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Higgins Tackles Odds Greater Than Just Being a Walk-on

Sept. 19, 2001

ATLANTA – The holder is perhaps the most anonymous player on a football team. In fact, if people talk about him, it’s probably a bad thing.

But Hal Higgins was ecstatic to have his name mentioned on the Georgia Tech radio broadcast during the Yellow Jackets’ victory over Syracuse.

“When Wes Durham said my name on the radio, I got all kinds of calls from people that I hadn’t heard from in a long time,” said the Tech walk-on who has been on the team since 1999 but was playing in a game for the first time in the Kickoff Classic.

Since then, Higgins has become Tech’s full-time holder, even taking part in Luke Manget’s Atlantic Coast Conference record streak of consecutive extra points. But most of those who called Higgins knew that his story was anything but that of the typical walk-on player who battles the odds to earn a starting position for a major college program.

That’s because in April of 1999, just a few weeks after he joined the Tech squad as an aspiring punter, Hal Higgins ceased to be a typical walk-on.

“I got sick right before spring practice started,” recalled Higgins. “I wasn’t feeling well, and one night, I was running such a high temperature but still getting cold, too, so I called the campus police and had them take me to the hospital. I stayed six days, but they never knew what was wrong. They thought I had some kind of virus. Finally, I started feeling better, and then two weeks later spring practice started.”

Higgins went through 15 sessions of spring practice, competing with fellow walk-on Dan Dyke for punting duties.

“I was feeling pretty good until the last day,” he said. “I got a big knot right here [pointing to his neck] that swelled up. It was the same place they had aspirated before because my lymph nodes were swollen. The aspiration had been negative, but this time took they took it out and sent it off for a biopsy, and it came back positive.

“That’s when the doctor told me I had Hodgkin’s disease.”

Higgins admits that at the time, he had no idea what to expect.

“I didn’t know what Hodgkin’s disease was,” he said. “I thought it was some kind of virus or something, so I was like, OK, treat me and I’m out of here. But the doctor said, no, it’s a type of cancer and you need chemotherapy. He told me that it was going to be serious, but he also told me it’s one of the most curable types of cancer.”

Higgins dropped out of school and began chemotherapy treatments at Northside Hospital.

“It was rough. I went on Thursdays every other week for about four hours. I got four different drugs. The worst part was going in the room and seeing everybody else. It was a big room full of recliners. You go pick one out, and you might sit beside a guy who’s dying. It’s not a very happy place.”

Still, Higgins chose to focus on the positive.

“It gave me a shock, but I read up on Hodgkins,” said Higgins. “I know Mario Lemeiux had it, and Andres Galarraga had a form of it. So I just took a positive attitude, and told myself I’m going to get through this and try to get back to playing football.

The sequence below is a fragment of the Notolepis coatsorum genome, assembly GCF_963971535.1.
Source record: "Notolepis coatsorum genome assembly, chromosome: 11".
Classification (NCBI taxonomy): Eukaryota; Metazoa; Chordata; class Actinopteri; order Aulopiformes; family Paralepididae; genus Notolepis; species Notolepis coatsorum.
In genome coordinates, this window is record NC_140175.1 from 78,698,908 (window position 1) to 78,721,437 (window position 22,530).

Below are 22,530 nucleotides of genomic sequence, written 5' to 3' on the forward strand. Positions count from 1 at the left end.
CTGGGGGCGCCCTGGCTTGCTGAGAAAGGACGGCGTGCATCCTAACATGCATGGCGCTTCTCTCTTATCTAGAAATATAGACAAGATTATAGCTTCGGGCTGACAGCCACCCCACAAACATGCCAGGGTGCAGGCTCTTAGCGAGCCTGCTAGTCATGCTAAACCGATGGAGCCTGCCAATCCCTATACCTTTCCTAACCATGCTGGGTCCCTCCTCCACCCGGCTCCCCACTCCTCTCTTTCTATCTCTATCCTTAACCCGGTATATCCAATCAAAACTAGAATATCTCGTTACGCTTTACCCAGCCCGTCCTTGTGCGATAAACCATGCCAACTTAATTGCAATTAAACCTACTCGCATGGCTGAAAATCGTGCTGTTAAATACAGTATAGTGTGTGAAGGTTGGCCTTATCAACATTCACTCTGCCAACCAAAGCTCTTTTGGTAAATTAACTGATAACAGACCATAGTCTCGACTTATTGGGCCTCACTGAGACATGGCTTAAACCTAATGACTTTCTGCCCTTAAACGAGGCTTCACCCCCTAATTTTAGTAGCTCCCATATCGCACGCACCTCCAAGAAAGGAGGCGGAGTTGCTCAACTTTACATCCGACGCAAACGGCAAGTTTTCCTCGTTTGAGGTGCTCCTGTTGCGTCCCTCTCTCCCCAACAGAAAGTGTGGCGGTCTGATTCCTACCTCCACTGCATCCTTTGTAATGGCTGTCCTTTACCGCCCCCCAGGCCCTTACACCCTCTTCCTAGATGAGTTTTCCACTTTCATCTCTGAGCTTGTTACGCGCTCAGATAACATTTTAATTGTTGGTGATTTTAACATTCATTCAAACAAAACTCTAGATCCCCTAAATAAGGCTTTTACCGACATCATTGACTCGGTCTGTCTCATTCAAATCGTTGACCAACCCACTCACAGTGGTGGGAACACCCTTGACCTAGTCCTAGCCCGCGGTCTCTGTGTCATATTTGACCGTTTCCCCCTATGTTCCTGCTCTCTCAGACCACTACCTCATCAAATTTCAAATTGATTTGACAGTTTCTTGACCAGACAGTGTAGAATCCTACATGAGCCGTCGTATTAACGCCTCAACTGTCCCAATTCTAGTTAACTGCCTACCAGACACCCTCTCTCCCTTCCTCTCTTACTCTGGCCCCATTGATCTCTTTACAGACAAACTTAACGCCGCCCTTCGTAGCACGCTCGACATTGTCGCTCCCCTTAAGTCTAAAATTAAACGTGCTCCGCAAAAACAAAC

“I always had the mindset that I wasn’t going to let this win. I never thought dealing with cancer would get the best of me. I never thought, I just want to be healthy, I always wanted to play football. The whole time I thought about staying in shape and making it back as quick as I could. I always kept in my mind that I wanted to play football for Georgia Tech.”

During his treatment, Higgins tried to stay as active as possible.

“The more exercise I got, the better I felt, but everybody else kept talking about how they had no energy at all and couldn’t do anything,” he said. “After a treatment on Thursday, I’d be down until Monday, but then I could do things.

“The worst things were smell and taste. I could smell anything, and I always had an awful taste in my mouth.”

Higgins also tried to stay involved with football.

“I asked Coach O’Leary if I could stay around because I still wanted to be part of the team, so I helped out in the football office,” said Higgins, who kept in close touch with teammates Alex Tetterton, Ross Mitchell and Dan Dyke throughout his treatment.

As much as Higgins wanted to be around football, it was difficult at times, too.

“The lowest point, besides finding out, was coming around in the fall and seeing the guys out on the field for the first time,” said Higgins. “I felt like I wasn’t part of the team as much any more. I wasn’t in school, plus that was about my 10th or 11th treatment [out of 14], so that really starts getting you down and discouraged.”

But there was a light at the end of the tunnel.

“I finished chemo in December, and then in January (2000), I got cleared by the doctor to resume physical activity,” said Higgins, who dropped about 15 pounds during his illness. “I had to get checkups once every three months for that whole year, then once every six months, and now once a year.”

Once he was in remission, Higgins set his sights on playing football, rejoining the team for spring practice in March of 2000. That fall, he was Tech’s third punter, behind Dyke and Chris Morehouse, but did not get into a game.

“Honestly, it was the beginning of this summer, 2001, when I finally felt that nothing was wrong and that I was fully recuperated and had gotten all my weight and strength back,” said Higgins, a native of Cornelia, Ga., whose father is the long-time mayor of the tiny Northeast Georgia town.

With Dyke and Morehouse spliting the punting chores, Higgins looked for another way to get on the field.

“One day in a team meeting, Coach O’Leary asked who could hold.”

After what he had been through, Hal Higgins certainly wasn’t afraid to raise his hand.


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